I can honestly tell you that I had a hard time dealing with this feeling of guilt, even though my manager and colleagues were understanding.

I could of course point fingers to others: we shouldn't have used our own framework with its quirky form validation; devops should have installed some kind of error tracking; the empty error page should have been more clear. I admit I thought all these thoughts the days after, I even felt anger towards some of my colleagues for a while. But I learned that anger didn't get me anywhere. I better spent my time looking at how I could learn from all of this, instead of pointing fingers at others.

So, after a few weeks of processing, what felt to me like a trauma; I found the courage to look at what I could have done differently. What I could learn from this.

First of: ask my colleagues for reviews. It doesn't matter if I'm a junior or senior; a fresh look on my code is always valuable. I've learned that most people are busy themselves and won't help you unless you specifically ask them to. To this day I often ask my colleagues to review a PR. Even when I might have more years of experience, I highly value my colleagues' input. No matter how long I've been doing this, I still make mistakes, and I shouldn't be too proud to admit that.

Next: I don't use tools I don't know or trust. This wasn't the first time I stumbled upon the limitations of a custom, in-house framework. I've learned that it's better to use tools that are supported by a large open source community. It wasn't my decision which framework to use on that particular project, but it was a requirement for my next job: I only want to use well-known, community supported frameworks when it comes to client projects in production.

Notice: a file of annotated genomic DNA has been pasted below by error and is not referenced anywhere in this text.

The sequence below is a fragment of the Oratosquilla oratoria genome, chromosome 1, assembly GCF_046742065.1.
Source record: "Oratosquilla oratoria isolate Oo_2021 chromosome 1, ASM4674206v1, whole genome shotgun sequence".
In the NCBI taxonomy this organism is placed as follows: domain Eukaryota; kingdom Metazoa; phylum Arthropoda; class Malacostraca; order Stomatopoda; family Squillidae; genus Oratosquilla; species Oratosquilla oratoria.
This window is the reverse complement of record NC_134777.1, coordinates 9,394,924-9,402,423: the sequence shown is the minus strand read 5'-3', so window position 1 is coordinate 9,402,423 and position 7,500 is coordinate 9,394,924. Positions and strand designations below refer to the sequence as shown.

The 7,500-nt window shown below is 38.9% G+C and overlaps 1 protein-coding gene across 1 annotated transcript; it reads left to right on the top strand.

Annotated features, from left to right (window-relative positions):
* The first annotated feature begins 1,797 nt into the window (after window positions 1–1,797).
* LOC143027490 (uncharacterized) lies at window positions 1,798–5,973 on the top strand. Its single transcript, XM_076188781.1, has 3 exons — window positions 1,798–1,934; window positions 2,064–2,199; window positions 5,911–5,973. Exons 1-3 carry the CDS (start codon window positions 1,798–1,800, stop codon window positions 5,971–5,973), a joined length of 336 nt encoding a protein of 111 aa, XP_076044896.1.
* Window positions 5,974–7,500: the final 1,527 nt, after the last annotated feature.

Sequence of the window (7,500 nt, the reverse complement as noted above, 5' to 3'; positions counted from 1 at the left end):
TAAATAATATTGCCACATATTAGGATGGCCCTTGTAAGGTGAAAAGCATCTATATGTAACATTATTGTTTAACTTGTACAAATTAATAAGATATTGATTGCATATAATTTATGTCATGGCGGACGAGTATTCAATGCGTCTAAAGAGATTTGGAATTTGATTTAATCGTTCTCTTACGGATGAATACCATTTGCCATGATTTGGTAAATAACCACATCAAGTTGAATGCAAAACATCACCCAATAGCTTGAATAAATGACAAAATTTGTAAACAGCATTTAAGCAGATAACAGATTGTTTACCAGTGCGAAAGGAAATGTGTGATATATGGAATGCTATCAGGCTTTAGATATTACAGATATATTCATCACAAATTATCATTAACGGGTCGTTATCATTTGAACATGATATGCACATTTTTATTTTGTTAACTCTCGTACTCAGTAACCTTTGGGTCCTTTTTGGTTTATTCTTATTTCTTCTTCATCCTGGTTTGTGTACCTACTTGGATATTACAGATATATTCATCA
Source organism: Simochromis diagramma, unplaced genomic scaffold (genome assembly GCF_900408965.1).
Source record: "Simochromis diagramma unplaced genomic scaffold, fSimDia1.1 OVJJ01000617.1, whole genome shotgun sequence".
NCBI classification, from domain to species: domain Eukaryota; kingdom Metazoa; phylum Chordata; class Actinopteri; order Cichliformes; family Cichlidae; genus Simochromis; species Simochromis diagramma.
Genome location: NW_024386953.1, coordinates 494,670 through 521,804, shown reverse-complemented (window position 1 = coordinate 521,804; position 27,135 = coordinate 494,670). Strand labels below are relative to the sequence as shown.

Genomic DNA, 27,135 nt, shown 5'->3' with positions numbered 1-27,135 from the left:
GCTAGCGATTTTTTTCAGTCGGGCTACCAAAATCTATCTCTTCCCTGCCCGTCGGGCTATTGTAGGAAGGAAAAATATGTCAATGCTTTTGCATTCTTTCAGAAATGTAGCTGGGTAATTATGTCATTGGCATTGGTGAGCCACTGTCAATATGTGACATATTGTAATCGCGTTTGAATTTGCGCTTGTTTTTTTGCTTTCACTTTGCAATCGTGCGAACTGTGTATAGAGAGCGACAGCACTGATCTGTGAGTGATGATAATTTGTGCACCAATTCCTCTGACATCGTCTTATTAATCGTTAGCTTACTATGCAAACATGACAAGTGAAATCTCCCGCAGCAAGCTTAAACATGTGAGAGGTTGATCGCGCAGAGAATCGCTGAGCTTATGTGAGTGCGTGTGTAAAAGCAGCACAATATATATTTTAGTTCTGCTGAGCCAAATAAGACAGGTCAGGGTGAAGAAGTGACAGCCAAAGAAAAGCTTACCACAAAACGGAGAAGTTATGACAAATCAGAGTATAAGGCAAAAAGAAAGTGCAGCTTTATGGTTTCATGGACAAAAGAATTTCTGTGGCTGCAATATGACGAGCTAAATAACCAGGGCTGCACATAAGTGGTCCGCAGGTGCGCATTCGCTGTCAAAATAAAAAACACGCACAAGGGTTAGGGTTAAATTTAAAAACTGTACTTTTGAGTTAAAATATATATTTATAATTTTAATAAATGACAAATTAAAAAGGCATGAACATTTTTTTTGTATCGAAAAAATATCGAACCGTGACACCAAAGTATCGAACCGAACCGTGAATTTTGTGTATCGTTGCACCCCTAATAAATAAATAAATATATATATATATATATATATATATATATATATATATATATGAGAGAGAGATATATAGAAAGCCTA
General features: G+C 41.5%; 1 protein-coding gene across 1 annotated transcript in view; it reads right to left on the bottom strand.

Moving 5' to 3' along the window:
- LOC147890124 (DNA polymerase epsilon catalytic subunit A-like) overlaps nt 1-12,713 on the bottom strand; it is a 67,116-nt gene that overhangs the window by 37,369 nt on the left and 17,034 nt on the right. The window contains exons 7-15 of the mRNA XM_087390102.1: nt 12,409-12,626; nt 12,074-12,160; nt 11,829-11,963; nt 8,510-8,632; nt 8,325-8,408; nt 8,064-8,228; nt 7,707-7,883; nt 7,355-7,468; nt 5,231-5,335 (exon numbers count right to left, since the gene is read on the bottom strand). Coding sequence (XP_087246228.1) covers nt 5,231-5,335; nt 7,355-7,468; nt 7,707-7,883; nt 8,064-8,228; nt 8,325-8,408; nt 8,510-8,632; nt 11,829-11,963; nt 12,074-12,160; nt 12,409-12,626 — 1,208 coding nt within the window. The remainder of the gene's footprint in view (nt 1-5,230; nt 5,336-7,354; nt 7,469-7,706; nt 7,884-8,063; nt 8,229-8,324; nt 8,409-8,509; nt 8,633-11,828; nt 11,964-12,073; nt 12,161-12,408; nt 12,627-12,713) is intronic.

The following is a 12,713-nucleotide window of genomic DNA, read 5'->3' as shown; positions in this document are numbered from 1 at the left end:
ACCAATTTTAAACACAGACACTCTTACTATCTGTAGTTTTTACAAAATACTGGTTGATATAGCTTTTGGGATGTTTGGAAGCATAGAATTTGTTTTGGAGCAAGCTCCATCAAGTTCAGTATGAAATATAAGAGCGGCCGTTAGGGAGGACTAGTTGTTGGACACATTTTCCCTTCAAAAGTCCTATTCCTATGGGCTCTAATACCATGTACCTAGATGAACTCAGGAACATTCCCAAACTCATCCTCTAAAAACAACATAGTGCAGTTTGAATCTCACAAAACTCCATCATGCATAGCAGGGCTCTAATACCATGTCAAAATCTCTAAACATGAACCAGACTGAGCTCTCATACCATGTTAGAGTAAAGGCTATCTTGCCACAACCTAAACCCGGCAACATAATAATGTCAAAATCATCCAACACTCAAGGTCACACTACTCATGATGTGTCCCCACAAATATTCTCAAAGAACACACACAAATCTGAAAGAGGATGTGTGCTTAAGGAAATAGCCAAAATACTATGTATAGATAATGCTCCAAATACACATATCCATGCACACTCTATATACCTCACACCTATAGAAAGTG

Third: I should test better myself, I shouldn't assume that a checkbox is just a checkbox. I should be skeptical towards every line of code I write. This incident is one of the reasons I came to love strongly typed systems more and more. I don't want a language that tries to be smart and juggle types here and there. I want a language that crashes hard when something happens that shouldn't happen, the stronger the type system, the better.

Next: I tend to code more defensively. I constantly ask myself: are null values possible? Anything unexpected that could happen? I prefer to add an extra check rather than assuming it'll work fine.

And finally: I learned not to blame others first. I think it's a trait of many junior developers to think the problem happened somewhere else. It was an important and humbling lesson to learn, and I tend to be more cautious when blaming an external party these days.

It's strange writing this blogpost. I was a young developer when this happened to me, and it's something that I think has had a lasting impact on my programming career. I also think we don't talk about this often enough. I lay awake at night thinking about how angry the client would be, what the impact would be on the company I worked for. Even though I realise most of my feelings were exaggerated, they still were there. I wasn't able to just turn them off. I felt fear and shame, and had little people to talk about it.

We write about our success stories, but what about our mistakes? What about the impact of these kinds of experiences on our mental health? Many of us in the software industry are introverts, or feel like we can't talk about our deepest emotions.

Let's keep an eye out for each other instead.

This post is part of my "Dev Diaries" series where I write about my own and personal experiences as a developer. Would you like to read some more?